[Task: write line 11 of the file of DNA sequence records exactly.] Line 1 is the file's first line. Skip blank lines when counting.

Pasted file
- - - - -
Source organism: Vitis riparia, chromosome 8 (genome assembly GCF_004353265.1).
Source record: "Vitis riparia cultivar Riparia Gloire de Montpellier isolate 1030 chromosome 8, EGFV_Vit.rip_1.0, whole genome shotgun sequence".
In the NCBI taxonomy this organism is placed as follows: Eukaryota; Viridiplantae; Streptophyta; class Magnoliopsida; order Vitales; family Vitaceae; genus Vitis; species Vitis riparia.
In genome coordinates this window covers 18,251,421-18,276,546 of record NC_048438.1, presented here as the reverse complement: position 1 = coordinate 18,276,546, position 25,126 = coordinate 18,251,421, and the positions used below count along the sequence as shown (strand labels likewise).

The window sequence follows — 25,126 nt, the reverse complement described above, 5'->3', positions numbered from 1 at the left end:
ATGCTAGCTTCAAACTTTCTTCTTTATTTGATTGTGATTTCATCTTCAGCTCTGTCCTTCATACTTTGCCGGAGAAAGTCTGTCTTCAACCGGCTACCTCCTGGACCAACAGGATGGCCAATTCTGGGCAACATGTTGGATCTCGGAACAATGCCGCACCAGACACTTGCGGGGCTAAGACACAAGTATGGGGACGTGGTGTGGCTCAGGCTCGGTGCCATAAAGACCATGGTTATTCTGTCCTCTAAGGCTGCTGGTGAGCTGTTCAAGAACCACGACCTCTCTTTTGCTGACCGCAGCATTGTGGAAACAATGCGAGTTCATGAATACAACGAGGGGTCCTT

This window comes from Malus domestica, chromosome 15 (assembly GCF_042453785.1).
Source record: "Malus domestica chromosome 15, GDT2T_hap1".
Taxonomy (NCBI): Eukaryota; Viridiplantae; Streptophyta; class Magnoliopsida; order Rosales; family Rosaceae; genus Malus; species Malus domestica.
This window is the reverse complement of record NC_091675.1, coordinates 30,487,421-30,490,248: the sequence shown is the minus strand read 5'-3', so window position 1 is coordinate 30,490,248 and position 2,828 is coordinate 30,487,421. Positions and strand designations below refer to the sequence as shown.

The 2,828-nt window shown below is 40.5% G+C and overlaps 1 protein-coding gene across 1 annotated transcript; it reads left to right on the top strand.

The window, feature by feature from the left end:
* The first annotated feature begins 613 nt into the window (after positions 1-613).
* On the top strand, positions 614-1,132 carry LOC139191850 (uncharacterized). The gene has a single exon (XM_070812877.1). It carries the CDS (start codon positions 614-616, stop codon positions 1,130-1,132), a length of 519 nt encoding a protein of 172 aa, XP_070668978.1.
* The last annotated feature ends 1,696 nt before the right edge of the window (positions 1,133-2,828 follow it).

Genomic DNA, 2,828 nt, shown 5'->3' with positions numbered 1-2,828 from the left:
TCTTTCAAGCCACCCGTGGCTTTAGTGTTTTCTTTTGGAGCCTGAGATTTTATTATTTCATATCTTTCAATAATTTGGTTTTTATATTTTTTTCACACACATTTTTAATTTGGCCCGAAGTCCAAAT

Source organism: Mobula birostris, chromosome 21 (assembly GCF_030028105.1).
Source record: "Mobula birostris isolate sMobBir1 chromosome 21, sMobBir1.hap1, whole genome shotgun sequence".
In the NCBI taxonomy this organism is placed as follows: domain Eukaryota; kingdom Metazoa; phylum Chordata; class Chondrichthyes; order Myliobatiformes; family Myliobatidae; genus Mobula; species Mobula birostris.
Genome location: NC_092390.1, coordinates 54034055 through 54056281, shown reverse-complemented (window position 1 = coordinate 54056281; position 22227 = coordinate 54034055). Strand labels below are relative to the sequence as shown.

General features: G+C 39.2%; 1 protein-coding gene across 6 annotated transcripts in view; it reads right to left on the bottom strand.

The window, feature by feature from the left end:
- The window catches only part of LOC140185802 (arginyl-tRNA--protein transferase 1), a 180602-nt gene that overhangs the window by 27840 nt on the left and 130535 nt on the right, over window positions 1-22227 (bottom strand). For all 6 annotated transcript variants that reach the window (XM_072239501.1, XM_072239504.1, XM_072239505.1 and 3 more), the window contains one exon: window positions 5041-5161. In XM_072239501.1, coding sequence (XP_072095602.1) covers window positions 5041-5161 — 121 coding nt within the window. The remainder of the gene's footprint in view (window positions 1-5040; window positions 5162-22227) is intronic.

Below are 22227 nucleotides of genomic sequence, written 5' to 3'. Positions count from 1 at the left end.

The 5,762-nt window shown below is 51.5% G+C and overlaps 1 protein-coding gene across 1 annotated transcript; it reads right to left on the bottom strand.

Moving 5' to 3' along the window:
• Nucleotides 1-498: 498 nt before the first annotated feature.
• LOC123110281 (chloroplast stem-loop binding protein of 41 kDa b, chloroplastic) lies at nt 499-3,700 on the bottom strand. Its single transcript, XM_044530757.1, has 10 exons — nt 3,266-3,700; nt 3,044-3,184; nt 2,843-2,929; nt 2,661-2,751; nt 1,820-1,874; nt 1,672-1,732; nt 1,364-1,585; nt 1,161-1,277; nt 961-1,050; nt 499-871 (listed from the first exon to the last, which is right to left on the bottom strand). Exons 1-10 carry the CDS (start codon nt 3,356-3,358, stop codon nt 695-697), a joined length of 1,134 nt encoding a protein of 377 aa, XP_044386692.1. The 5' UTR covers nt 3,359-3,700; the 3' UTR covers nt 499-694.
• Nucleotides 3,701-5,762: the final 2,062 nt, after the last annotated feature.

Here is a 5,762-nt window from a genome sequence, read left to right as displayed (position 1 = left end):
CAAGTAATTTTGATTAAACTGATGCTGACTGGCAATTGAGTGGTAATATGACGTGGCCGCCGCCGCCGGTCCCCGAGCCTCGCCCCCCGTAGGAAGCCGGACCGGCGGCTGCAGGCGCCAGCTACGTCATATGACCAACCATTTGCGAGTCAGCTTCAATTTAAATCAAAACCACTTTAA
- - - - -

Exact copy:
The 2,828-nt window shown below is 40.5% G+C and overlaps 1 protein-coding gene across 1 annotated transcript; it reads left to right on the top strand.